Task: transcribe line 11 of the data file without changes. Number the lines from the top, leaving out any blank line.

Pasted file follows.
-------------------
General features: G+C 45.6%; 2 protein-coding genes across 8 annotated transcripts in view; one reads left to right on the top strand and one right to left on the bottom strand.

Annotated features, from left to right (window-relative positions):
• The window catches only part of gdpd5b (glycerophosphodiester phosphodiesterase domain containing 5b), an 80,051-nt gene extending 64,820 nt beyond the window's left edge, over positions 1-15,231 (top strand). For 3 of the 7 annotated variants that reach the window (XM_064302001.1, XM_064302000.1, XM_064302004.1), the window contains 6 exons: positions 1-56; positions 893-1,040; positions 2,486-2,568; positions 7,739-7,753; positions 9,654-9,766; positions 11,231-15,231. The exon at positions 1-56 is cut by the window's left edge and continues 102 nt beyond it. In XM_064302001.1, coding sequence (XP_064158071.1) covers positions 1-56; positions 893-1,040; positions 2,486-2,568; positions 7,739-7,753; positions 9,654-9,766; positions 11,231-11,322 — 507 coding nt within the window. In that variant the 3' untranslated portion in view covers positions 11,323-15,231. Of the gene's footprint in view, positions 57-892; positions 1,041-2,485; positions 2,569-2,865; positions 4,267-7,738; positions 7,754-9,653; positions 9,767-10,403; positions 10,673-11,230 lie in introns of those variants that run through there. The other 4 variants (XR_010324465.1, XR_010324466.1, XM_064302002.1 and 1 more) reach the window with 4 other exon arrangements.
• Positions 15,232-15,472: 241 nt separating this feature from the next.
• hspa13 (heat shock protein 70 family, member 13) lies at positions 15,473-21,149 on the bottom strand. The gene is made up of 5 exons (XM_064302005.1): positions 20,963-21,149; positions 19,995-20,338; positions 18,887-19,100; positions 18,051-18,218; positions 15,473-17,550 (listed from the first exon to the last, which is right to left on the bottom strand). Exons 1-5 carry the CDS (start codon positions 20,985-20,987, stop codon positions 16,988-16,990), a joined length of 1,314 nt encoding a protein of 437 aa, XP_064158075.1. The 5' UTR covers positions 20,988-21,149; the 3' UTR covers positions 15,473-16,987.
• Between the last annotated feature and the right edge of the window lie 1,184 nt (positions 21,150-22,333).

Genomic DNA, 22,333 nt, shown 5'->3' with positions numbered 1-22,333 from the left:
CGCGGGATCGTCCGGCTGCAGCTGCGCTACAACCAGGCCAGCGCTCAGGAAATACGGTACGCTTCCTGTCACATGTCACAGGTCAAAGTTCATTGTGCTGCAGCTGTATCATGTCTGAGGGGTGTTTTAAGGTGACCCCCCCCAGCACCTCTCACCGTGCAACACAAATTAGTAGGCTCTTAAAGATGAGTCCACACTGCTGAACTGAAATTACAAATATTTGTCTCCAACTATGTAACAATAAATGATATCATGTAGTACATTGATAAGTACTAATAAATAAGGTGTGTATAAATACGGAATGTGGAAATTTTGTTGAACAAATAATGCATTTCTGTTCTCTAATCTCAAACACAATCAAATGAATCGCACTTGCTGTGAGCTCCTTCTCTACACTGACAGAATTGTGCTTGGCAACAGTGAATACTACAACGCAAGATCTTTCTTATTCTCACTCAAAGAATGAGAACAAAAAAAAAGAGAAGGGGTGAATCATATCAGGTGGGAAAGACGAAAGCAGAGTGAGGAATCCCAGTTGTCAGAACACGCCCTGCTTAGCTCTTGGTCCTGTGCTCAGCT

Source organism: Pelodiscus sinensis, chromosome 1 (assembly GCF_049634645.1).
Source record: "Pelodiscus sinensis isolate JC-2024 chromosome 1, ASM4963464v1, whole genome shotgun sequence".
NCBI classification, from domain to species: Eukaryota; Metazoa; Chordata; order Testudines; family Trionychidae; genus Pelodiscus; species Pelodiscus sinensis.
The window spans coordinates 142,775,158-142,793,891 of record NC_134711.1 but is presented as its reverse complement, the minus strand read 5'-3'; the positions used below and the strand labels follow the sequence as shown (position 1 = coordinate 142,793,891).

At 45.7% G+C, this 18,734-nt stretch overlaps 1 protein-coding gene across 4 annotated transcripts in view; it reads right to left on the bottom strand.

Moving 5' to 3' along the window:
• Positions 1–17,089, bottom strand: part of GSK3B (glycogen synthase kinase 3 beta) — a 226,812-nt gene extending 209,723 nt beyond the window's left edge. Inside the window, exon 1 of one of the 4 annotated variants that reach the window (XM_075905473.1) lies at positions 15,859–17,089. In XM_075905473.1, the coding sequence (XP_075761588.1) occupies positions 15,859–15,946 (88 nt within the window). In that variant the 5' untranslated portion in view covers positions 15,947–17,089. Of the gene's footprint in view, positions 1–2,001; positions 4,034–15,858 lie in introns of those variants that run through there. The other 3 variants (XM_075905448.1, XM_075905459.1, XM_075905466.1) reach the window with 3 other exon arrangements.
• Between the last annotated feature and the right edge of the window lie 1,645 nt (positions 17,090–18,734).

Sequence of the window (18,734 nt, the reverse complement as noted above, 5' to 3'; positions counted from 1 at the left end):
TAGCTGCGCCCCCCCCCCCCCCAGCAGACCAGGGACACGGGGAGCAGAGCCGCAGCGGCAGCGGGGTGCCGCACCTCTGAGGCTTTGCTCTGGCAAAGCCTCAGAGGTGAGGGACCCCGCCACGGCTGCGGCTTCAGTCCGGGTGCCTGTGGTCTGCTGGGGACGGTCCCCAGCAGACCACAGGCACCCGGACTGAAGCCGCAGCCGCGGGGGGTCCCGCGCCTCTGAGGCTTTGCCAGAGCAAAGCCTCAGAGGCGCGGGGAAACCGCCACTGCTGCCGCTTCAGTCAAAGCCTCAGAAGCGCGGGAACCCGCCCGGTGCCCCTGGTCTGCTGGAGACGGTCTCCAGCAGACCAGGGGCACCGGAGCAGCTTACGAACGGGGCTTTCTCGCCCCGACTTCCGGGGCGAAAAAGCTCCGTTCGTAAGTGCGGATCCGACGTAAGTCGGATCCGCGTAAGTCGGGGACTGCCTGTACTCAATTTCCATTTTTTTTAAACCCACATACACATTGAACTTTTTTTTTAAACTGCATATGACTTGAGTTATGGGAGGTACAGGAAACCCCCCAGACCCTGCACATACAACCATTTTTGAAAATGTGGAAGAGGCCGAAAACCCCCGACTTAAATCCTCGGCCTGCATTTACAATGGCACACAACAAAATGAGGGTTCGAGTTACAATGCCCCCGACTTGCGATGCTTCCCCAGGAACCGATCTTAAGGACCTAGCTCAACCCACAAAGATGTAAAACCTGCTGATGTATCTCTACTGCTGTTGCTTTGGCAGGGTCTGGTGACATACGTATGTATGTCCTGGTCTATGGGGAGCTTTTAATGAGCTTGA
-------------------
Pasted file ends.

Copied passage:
NCBI classification, from domain to species: Eukaryota; Metazoa; Chordata; order Testudines; family Trionychidae; genus Pelodiscus; species Pelodiscus sinensis.